Governed by state law, workers' compensation laws are in place in every state to protect employees against loss of income and for medical payments because of work-related injuries, accidents, illness, or disease. In the vast majority of states, workers' compensation coverage is mandatory, but even if coverage is not mandatory for an employer, voluntarily participating in the state's program is usually the wisest course of action to protect your workers and your business.
Here are some common elements shared by the state workers' compensation laws when it comes to benefits:
- Benefits are provided for accidental job-related injury. An employee is entitled to statutory benefits from you when the individual suffers a "personal injury by accident arising out of and in the course of employment."
- Benefits include wage-loss, medical, and death benefits. Wage-loss benefits usually cover about one-half to two-thirds of the employee's average weekly wage.
- Covered "employees" are defined by law. "Employees" generally does not include independent contractors.
- Fault is generally not an issue. Neither the employee's own negligence in causing the accident nor your complete lack of fault are factors in deciding whether the worker gets benefits.
- Employees give up the right to sue you. In exchange for the assured benefits, employees give up their right to sue you for any injury covered by workers' compensation laws.
- Employees retain the right to sue negligent third parties. If a third party's negligence helped cause the accident, the employee can still sue the third party; any proceeds from the suit should be first applied to reimburse you for benefits paid to the employee.
- The system is administered by a state agency. The responsibility for administering the system is placed in the hands of a state agency.
Keep in mind that workers' compensation benefits are payable only for work-related injuries. Benefits are not available for self-inflicted injuries or for those caused by intoxication or substance abuse. Payable benefits include:
- income replacement for partial or total disability of a temporary or permanent nature
- medical and rehabilitation costs
- survivor benefits in the case of a fatal illness or injury
In addition, coverage is provided for certain occupational diseases that are set out in the state laws.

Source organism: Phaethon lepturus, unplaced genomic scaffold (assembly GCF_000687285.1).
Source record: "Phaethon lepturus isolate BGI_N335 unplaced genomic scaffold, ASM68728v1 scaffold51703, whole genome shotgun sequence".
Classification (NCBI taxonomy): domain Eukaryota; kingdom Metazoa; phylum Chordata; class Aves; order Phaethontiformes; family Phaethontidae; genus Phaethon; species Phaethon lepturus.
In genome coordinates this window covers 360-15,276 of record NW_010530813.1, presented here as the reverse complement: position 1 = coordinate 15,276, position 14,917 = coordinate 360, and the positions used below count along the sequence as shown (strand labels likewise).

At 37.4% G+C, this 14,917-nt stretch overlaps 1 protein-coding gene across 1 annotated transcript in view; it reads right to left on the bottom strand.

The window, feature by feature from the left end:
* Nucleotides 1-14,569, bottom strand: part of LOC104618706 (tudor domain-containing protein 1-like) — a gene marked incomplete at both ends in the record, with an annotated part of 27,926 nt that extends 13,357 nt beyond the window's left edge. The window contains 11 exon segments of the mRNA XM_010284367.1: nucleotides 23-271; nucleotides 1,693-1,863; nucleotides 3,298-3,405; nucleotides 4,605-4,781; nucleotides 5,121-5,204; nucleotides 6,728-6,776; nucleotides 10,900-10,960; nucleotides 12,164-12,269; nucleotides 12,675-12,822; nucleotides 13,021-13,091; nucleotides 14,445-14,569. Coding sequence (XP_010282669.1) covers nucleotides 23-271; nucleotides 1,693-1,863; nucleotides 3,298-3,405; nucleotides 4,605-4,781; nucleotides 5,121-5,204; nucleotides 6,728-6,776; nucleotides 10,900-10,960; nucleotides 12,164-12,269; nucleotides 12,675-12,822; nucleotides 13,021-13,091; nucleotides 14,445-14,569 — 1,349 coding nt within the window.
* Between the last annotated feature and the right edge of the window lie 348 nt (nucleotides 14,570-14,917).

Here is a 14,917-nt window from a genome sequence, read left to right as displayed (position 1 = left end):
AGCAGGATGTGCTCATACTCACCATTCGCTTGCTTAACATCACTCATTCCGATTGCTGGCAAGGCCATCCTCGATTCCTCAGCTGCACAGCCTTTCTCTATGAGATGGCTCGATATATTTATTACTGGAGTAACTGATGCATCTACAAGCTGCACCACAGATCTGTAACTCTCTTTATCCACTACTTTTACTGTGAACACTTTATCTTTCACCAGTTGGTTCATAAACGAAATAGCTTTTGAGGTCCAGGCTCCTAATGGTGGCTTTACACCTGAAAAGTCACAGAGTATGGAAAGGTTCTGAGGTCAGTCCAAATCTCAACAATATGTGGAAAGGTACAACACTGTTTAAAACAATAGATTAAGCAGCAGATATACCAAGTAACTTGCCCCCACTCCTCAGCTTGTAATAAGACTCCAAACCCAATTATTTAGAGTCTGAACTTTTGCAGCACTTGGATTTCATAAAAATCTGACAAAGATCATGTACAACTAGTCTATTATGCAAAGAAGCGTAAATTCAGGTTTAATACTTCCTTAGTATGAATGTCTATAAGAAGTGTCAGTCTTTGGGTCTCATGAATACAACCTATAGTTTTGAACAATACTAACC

State workers' compensation laws
Do state workers' compensation laws apply to you? In most states, all employers who have at least one employee are covered. While some states exempt very small employers, they don't all have the same definition of what constitutes a small employer. The most common exemption is for employers with fewer than three employees, but some provide the exemption to employers with fewer than four and others to employers with fewer than five. Of course, even if you're exempt, you can generally choose to participate in the state program.
Consult our state map to determine whether you are covered by the workers' compensation laws in your state.
Should you voluntarily participate? There are both advantages and disadvantages to having a state-mandated workers' compensation system or to voluntarily participating in the system even if not legally required. The advantages to you are:
- that your liability for on-the-job injuries is limited to the remedies available under the workers' compensation system; you can't be sued for everything you own
- that the types of benefits you have to pay to employees are limited to those available under the laws
- that your disability planning is made easier because the costs are predictable
Conversely, the disadvantages to you are:
- that your premiums may be high, depending upon your accident record
- that filing requirements increase your administrative burdens
- that spurious claims may needlessly take up your time
The states that require workers' compensation participation will require participation in one of the following:
- a state insurance pool
- individual insurance
Actions to take when accidents happen
There are two important actions that you must take as an employer when a job-related accident happens:
- You must file an accident report with the appropriate workers' compensation agency in your state.
- You should, at least initially, treat every injury as legitimate, even if the circumstances surrounding the injury make you suspicious.
The requirements for filing an accident report differ in every state. Each state has its own laws that determine the time period within which reports must be filed. Your state agency will decide whether payments should be awarded to your employee. An appeal to a court of law is usually allowed only where the facts are in dispute. Payment of compensation benefits to your employee is usually made after a waiting period, most commonly three to seven days, and is retroactive.
Why is it so important to treat accidents as legitimate? Although workers' compensation laws protect you from lawsuits for workplace injuries, they don't completely insulate you from being sued. You could be sued by your employees, for example, for failing to provide them with the workers' compensation benefits to which they are entitled. Treating every accident as legitimate will help reduce the chances of your being sued.
Treating every accident as legitimate means you should do the following:
- Respond to the injured employee. This includes providing assistance, getting the facts from the employee about the accident, and telling the employee that there is a system available that will take care of the injuries.
- Give first aid or get medical attention. This includes accompanying the employee to the medical provider.